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Tag: sophie flack

Ballet Books For Teens

When the idea of writing a post about ballet books for teens came up I literally jumped at the chance. But as I thought about it more, and thought about all the reasons I loved hearing the stories of ballerinas and dancers, I wondered why it also seemed like such a fitting subject for teens to be interested in. After reading many fine ballet books, written for both teens and adults (which we’ll get to in just a second), I came up with the following theories:

1. Ballet is an form of the young. Many dancers begin their training as children, and by the time they become teens, they’re entering professional careers. The single-minded dedication that is required to dance at that level demands the kind of commitment that any teen on a sports team, working to master a musical instrument, or studying for important exams could relate to, and yet…

2. Ballet is somehow less accessible, more mysterious, a closed world that can only be accessed by being a part of it, or reading about it.

3. Ballet is a world of constant paradox: to look effortless on stage, dancers have to endure incredible tests of stamina, strength, pain, and sacrifice. There’s a whole lot of conflict in a a world like that, which makes for great storytelling.

Eager to peer into this secret world of beauty, tradition, grace, and the most hardcore training imaginable? Check out these titles:

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Debuts Buzzing at BEA

The last week of May was Book Expo America, which is held at the Javits Center in New York City. This is the annual buzz show for upcoming books, and this is where industry professionals, from booksellers to librarians, learn about the titles that will be making a splash in the fall and winter seasons (and you can read an exciting post by Erin Daly about her experiences at the Expo here at The Hub). One of the things I found most interesting in my week-long trip to the Big Apple was the wealth of debut young adult authors earning big buzz for their forthcoming titles, and I thought I’d put some of these titles on your radar.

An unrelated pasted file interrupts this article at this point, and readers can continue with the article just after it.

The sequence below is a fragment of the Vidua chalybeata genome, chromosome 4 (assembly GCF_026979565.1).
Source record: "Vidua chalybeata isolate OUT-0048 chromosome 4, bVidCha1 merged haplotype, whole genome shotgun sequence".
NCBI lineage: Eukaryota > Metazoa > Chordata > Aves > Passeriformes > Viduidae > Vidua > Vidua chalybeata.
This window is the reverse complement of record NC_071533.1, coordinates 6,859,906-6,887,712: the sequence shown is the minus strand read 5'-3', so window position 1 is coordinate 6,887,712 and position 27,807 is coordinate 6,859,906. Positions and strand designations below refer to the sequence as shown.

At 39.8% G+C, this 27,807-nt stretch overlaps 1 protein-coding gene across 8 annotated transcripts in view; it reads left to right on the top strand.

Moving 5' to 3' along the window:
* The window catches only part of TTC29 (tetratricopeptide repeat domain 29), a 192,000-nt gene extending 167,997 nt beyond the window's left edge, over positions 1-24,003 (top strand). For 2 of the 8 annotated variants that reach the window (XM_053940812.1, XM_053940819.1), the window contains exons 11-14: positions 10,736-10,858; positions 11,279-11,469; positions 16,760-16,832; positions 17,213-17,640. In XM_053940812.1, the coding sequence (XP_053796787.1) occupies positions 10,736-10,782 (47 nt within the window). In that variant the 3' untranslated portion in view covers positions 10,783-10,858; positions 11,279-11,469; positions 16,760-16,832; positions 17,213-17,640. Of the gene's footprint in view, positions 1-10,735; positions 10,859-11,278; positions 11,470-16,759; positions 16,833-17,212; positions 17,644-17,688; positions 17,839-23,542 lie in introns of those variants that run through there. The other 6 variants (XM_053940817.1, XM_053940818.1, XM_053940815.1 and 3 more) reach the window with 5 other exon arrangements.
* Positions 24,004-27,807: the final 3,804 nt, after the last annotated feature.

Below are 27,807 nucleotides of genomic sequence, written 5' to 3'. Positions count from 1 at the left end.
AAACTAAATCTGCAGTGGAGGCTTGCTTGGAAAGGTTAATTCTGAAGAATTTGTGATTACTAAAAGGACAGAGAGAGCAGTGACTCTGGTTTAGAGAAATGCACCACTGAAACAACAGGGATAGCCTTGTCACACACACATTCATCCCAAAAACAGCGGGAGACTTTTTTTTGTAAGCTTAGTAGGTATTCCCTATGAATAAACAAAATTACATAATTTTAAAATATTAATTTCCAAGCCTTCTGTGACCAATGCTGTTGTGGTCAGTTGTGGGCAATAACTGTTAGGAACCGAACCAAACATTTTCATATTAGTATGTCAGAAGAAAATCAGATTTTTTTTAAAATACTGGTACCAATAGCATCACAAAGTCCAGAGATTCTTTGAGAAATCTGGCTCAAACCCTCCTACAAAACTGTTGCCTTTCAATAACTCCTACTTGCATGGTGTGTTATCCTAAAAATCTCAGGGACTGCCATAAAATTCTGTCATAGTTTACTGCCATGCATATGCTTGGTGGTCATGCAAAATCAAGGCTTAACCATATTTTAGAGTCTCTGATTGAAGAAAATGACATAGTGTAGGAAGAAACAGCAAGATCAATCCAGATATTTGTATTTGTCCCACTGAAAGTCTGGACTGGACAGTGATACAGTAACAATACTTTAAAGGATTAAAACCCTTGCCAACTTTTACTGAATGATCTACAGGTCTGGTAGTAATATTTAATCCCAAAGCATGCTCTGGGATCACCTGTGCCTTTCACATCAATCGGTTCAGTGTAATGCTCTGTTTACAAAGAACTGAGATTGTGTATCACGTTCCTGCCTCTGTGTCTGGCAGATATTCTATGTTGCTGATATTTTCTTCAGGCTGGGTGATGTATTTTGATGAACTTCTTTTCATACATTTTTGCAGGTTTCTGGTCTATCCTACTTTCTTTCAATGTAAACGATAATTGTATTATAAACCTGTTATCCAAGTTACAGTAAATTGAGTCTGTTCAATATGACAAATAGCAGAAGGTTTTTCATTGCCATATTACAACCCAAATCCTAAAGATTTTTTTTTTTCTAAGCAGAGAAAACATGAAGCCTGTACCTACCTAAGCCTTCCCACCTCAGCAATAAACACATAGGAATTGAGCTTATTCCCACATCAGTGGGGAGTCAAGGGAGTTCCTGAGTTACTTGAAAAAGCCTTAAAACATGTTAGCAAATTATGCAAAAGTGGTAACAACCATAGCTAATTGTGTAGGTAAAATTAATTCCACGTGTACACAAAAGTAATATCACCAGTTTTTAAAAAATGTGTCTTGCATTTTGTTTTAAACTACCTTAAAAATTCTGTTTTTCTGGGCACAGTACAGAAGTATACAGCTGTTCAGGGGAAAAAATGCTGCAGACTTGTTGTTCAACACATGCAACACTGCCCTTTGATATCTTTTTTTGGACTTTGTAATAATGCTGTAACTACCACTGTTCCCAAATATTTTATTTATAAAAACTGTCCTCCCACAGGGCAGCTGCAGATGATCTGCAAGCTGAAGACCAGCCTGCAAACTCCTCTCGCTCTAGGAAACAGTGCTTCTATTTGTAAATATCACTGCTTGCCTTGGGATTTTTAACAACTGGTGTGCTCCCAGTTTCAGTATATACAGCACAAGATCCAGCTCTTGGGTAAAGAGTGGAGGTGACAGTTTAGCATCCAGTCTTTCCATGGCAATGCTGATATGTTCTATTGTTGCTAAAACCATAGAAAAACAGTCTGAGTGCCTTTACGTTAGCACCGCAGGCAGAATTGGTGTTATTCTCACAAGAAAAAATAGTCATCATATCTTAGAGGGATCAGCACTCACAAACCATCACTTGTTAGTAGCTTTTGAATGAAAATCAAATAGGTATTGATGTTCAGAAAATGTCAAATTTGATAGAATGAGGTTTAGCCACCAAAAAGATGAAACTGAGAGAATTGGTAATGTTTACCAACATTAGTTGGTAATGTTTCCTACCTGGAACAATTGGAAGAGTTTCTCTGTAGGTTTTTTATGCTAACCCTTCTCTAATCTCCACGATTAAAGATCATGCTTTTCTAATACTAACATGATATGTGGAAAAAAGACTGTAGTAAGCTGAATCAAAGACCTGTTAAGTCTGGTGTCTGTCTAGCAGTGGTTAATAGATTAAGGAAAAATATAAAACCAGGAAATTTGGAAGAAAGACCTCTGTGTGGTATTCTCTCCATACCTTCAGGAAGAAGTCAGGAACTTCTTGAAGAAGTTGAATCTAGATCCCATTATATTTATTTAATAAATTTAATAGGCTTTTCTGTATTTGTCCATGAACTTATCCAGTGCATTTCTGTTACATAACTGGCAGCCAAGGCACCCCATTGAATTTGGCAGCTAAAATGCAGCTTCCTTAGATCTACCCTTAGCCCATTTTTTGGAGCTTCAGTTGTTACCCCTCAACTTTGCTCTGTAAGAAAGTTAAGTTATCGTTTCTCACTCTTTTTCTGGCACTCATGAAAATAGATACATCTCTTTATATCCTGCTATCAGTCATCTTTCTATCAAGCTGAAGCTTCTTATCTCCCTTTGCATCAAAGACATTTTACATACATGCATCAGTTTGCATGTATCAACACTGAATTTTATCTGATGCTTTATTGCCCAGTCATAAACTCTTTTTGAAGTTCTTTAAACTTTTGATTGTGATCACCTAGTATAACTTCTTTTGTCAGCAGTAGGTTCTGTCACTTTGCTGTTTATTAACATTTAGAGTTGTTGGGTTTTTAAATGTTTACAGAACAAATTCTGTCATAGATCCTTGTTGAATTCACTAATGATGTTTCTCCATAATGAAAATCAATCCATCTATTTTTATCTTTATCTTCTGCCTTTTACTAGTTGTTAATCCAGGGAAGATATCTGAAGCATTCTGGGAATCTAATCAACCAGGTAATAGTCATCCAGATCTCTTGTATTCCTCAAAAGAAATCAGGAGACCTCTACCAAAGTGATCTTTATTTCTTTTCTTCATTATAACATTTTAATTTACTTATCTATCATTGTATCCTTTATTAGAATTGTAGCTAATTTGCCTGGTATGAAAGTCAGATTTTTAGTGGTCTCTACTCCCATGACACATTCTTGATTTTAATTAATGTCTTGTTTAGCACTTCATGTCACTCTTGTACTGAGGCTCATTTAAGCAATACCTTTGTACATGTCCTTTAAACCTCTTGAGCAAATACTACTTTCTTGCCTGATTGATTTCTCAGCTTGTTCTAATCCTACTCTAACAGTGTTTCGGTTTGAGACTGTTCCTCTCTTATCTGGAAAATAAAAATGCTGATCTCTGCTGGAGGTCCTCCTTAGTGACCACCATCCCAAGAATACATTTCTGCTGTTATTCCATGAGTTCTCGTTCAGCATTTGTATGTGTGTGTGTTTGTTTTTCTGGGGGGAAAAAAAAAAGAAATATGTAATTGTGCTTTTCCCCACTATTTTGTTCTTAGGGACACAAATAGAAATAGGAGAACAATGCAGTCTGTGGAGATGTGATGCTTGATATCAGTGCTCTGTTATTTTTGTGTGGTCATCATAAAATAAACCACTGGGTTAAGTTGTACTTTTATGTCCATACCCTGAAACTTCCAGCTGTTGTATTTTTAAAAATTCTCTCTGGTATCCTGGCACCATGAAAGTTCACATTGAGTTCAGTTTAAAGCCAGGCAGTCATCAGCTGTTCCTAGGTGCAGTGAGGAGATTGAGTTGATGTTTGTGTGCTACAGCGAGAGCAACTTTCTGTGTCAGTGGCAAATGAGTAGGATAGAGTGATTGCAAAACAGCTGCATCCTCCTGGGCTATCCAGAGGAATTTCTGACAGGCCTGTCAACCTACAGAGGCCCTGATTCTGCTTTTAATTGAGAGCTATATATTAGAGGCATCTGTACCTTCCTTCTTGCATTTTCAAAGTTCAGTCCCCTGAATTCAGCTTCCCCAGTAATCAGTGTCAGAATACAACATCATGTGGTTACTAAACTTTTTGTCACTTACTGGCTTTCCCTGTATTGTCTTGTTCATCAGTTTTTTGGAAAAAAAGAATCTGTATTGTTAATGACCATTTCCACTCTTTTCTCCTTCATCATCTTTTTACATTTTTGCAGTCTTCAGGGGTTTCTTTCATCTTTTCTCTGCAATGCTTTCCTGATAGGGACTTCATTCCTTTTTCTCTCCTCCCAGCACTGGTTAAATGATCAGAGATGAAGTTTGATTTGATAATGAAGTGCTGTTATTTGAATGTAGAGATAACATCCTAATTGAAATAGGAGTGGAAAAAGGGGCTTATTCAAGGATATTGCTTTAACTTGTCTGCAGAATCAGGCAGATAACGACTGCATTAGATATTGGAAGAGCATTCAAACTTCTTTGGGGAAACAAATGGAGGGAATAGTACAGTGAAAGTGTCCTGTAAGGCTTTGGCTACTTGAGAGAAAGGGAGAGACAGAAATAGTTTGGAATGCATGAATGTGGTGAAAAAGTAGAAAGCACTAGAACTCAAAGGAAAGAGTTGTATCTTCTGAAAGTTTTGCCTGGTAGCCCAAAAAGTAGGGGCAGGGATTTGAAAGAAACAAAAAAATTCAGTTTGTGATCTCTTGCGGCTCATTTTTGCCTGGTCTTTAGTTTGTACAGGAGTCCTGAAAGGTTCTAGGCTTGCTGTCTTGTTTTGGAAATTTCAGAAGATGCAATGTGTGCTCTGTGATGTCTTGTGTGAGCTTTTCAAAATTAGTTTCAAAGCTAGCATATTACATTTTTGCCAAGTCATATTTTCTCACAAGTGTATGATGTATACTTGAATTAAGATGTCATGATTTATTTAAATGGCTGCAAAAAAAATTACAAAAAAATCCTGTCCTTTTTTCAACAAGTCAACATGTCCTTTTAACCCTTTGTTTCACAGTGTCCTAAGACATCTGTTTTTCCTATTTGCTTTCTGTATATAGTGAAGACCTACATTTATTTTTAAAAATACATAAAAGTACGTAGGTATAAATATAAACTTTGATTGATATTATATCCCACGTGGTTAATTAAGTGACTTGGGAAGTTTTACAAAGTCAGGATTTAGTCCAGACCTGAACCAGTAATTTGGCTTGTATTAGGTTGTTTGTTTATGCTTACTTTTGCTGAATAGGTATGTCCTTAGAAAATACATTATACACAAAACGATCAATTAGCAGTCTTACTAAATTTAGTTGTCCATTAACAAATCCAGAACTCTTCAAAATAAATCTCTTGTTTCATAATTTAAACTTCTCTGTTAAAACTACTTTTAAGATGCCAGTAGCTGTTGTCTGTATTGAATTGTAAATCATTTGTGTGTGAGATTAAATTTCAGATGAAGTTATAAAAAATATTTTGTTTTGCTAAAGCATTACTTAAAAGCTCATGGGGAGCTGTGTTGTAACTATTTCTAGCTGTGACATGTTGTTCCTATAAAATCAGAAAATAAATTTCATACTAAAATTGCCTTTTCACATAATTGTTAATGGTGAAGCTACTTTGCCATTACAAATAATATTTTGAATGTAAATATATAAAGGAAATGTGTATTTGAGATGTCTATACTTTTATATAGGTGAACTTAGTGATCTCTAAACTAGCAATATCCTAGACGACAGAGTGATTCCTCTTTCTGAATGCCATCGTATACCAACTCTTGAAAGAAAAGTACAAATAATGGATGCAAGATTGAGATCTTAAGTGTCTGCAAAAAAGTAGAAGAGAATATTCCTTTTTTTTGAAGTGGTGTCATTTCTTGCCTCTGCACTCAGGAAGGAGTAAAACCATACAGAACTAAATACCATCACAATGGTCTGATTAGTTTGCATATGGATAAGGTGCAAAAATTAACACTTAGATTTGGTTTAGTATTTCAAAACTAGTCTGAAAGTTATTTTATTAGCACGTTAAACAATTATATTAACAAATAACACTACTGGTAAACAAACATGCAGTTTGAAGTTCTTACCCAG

Perhaps the biggest buzz book and one that was in high demand was Michelle Hodkin’s The Unbecoming of Mara Dyer (September 27, Simon and Schuster, 9781442421762). In this book, we’re thrown into the unclear world of Mara Dyer, who has just awoken in a hospital from an accident that killed her friends and left her unharmed. She doesn’t know how she got to the hospital or why she’s there, and she thinks there was more to the accident than what she’s been told. Moreover, she’s under the belief she’ll never be able to do normal things again, including falling in love. But, she may just be wrong about everything. This book has had little description given for it, as it’s one that the publishers said you have to read to understand. It sounds like a bit of a mystery, combined with a bit of magical realism, and as many other stories, this is the first in what promises to be a much sought-after series. Hodkin, who is a trained lawyer, said she was inspired to write the story during an interview she was conducting with a teen girl seeking legal council, and the story this girl had to tell sparked the idea behind Mara Dyer.

Carrier of the Mark by Leigh Fallon (October, HarperTeen, 9780062027875) is not only Fallon’s first novel, but it’s also the first book to be published out of Inkpop, a creative writing community for teens hosted by Harper Collins. Something horrible has happened in Megan’s life, and it sets her on a course that’s been predetermined — she has no say in how things play out, and the world is beyond her control. She moves to Ireland and is drawn to small-town Kinsale, where she’s able to begin making friends and trying to put her life together as best she can. Little is she aware though that Adam, a boy to whom she is inexplicably drawn, will bring her into a whole new world — one where she actually belongs. This fantasy sounds like it will go either the urban fantasy route or the paranormal route, and it will likely delight fans of either genre. It is the first in a planned series.

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